Few, if any, books ever written have pleased everyone who read them. As Bill Cosby once remarked, “I don’t know the key to success, but the key to failure is to try and please everybody.” Therefore, successful writers often write about touchy subjects. The Awakening by Kate Chopin is no exception.

Dealing primarily with freedoms of women, The Awakening stirred up a great deal of controversy in the late 19th century when it was written, and it ruined Chopin’s writing career from the time it was published until her death. Chopin tried to get people to recognize the simple rights of women as people, as men, in a way. Some people, including women’s rights activists who began to draw major attention after The Awakening was published, grabbed the ideas expressed in the novel, and used them for their causes.

“The author has a clever way of managing a difficult subject, and wisely tempers the emotional elements found in the situation. Such is the cleverness in the handling of the story that you feel pity for the most unfortunate of her sex” (Times).

However, the ideas expressed in the novel did not agree with the general population. One review sated:

‘The Awakening,’ by Kate Chopin, is a feeble reflection of Bourget, theme and manner of treatment both suggesting the French novelist.... If the author had secured our sympathy for this unpleasant person it would not have been a small victory, but we are well satisfied when Mrs. Pontellier deliberately swims out to her death in the waters of the gulf” (Opinion).

Clearly, some who read the book did not agree at all with the messages Chopin was trying to send, which called for women to do what they felt was right. Most people, including many women, felt that it was a wife’s job and obligation to do whatever their husband asked, take care of their families, and have as many babies as possible. Chopin, a single mother of six, obviously did not agree (hence, the controversy).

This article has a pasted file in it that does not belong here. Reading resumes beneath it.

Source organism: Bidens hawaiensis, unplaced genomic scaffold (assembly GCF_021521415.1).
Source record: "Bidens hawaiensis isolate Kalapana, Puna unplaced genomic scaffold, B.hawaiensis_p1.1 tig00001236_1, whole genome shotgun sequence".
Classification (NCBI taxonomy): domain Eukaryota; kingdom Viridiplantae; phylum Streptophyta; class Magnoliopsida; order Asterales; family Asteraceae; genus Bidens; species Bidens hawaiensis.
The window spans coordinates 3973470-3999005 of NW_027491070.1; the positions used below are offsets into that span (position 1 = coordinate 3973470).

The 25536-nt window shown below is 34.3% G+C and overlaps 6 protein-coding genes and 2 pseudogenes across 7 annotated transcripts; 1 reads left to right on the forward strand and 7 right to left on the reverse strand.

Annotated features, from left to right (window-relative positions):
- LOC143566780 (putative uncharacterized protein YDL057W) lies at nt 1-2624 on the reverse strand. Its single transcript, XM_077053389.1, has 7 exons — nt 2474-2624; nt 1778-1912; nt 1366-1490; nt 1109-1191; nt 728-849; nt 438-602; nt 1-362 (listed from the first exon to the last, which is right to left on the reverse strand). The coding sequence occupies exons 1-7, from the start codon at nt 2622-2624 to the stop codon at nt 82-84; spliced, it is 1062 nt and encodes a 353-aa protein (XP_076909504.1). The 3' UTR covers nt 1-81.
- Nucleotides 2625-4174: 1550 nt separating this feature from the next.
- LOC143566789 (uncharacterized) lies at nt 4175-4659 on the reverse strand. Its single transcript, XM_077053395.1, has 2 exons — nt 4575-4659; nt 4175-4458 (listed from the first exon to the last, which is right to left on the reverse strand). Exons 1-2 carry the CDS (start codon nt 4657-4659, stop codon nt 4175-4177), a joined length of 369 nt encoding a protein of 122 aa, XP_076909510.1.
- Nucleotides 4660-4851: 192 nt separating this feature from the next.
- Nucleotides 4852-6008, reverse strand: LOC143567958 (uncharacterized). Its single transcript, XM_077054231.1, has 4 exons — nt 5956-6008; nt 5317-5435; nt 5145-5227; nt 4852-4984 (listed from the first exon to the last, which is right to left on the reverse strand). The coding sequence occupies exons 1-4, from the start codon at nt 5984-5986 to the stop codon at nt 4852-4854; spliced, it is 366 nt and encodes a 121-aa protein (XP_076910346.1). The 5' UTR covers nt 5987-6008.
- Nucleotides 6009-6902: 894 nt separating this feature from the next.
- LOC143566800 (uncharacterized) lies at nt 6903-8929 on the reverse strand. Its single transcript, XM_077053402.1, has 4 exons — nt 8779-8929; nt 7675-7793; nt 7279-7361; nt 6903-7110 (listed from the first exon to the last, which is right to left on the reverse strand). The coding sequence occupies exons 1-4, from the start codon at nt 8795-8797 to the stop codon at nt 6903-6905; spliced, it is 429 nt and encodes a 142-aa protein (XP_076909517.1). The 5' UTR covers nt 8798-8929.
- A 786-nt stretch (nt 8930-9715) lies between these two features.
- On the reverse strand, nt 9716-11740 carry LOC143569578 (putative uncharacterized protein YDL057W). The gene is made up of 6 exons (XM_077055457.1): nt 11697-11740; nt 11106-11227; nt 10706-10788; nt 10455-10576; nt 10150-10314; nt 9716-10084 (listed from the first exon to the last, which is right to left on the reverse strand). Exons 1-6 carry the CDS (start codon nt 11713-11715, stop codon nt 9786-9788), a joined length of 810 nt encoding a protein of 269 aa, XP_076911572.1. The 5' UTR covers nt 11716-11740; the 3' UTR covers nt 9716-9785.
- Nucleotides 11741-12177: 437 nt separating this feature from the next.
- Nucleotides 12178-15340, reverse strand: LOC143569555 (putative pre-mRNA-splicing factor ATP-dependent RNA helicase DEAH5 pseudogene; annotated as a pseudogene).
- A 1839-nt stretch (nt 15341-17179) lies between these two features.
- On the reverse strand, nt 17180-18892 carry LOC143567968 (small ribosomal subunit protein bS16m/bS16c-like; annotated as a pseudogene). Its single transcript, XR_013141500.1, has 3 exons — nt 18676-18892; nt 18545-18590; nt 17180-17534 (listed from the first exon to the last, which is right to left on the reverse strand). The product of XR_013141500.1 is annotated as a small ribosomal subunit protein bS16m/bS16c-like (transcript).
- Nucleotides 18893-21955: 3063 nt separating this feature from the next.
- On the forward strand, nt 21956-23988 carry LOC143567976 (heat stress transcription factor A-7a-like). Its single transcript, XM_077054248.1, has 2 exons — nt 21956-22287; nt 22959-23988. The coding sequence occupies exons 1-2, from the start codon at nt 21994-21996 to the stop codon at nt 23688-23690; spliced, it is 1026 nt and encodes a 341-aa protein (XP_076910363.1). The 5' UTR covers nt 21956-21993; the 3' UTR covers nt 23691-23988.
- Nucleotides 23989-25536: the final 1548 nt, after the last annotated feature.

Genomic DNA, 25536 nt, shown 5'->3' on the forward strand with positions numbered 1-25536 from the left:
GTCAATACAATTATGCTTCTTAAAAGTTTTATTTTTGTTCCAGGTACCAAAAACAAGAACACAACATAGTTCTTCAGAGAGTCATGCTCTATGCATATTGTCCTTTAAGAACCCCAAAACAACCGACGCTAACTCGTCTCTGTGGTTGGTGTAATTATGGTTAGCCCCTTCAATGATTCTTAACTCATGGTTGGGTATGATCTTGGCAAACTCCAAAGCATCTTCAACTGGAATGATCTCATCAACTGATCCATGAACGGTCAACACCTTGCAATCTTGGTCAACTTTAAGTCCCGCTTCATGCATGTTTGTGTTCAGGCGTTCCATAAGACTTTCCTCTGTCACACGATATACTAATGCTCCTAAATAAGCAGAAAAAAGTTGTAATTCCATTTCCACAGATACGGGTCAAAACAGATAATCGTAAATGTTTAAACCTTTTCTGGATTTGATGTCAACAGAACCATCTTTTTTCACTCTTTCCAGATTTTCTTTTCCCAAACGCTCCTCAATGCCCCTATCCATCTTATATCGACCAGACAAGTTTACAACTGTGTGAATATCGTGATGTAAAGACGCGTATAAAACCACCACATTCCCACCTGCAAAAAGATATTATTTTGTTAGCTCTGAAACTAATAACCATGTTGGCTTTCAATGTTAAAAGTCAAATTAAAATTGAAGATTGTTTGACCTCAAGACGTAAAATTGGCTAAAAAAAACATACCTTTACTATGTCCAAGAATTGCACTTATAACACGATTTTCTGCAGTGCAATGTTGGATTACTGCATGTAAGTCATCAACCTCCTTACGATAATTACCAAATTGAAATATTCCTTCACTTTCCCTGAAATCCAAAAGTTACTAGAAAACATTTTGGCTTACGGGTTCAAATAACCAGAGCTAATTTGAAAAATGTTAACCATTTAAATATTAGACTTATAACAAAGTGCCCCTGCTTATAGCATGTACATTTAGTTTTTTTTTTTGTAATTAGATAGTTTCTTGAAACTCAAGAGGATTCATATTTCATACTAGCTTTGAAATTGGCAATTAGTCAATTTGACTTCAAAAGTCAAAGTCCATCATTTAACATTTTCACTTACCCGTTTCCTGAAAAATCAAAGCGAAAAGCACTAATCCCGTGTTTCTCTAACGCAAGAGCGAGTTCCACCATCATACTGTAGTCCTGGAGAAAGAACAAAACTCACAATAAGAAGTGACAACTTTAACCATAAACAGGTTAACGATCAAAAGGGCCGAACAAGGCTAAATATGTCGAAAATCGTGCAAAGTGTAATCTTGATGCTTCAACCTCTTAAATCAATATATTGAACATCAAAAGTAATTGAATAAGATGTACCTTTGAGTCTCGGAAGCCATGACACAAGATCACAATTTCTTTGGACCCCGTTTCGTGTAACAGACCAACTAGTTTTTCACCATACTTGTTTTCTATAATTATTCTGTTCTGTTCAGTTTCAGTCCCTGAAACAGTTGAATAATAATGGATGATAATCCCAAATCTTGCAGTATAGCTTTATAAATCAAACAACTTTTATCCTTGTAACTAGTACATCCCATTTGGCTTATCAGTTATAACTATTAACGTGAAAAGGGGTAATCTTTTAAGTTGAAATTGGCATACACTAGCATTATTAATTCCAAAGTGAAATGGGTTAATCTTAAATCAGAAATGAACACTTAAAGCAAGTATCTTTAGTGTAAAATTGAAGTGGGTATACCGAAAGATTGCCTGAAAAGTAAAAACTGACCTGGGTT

Chopin used several techniques of influencing her readers, especially by writing about a situation with conflict. She grabbed the reader right away with an interesting setting, full of opposing characters, whose opposing viewpoints naturally created, at the very least, something entertaining.

The story takes place in New Orleans, but starts off in Grand Isle, a vacation hot spot for rich married couples. Grand Isle symbolizes a kind of separation from society, where Edna’s feelings grow toward Robert Lebrun, a young man whose mother owns the cottages on the island. New Orleans represents the return to society, where things must settle down and conform.

Some of the characters providing conflict include Adéle Ratignolle, one of Edna’s close friends. Adéle lives for her children and her husband. She spends all of her time being a mother, and is the ideal woman of her society. However, Mademoiselle Reisz is of a completely different sort. She never married, and lived independently her whole life. She is a major influence on Edna, who is captivated by her piano playing. Robert Lebrun also plays a significant impact on Edna, and is probably her biggest influence in the story. Their relationship starts out with him joking and flirting with her, but eventually they fall in love. Edna’s final expression of love toward a man who is not her husband is one of the major climaxes of the book.

What is really captivating is the ending, when it is realized that Edna, the protagonist, is caught in her society with nowhere to go and no one to turn to. When Edna swims out to sea, it is clear that if this could be taking place, something is dreadfully wrong with society.

Altogether, this was a well written piece of literature exemplifying the women’s rights movement, and calling to attention outright flaws in the way society was. Since the novel was written, women have been granted the right to vote, and made large bounds forward toward equality, but somehow the old society remains, and somehow, it isn’t as big an issue as it should be.


Chopin, Kate. The Awakening.

The New York Times Book Review, June 24, 1899, p. 408. Reprinted in Twentieth- Century Literary Criticism, Vol. 14.

Public Opinion, Vol. XXVI, No. 25. June 22. 1899. p. 794. Reprinted in Twentieth- Century Literary Criticism, Vol. 14.

Stone, Carol. Women's Studies, Vol. 13, Nos. 1 & 2, 1986, pp. 23-31. Reprinted in Novels for Students, Vol. 3.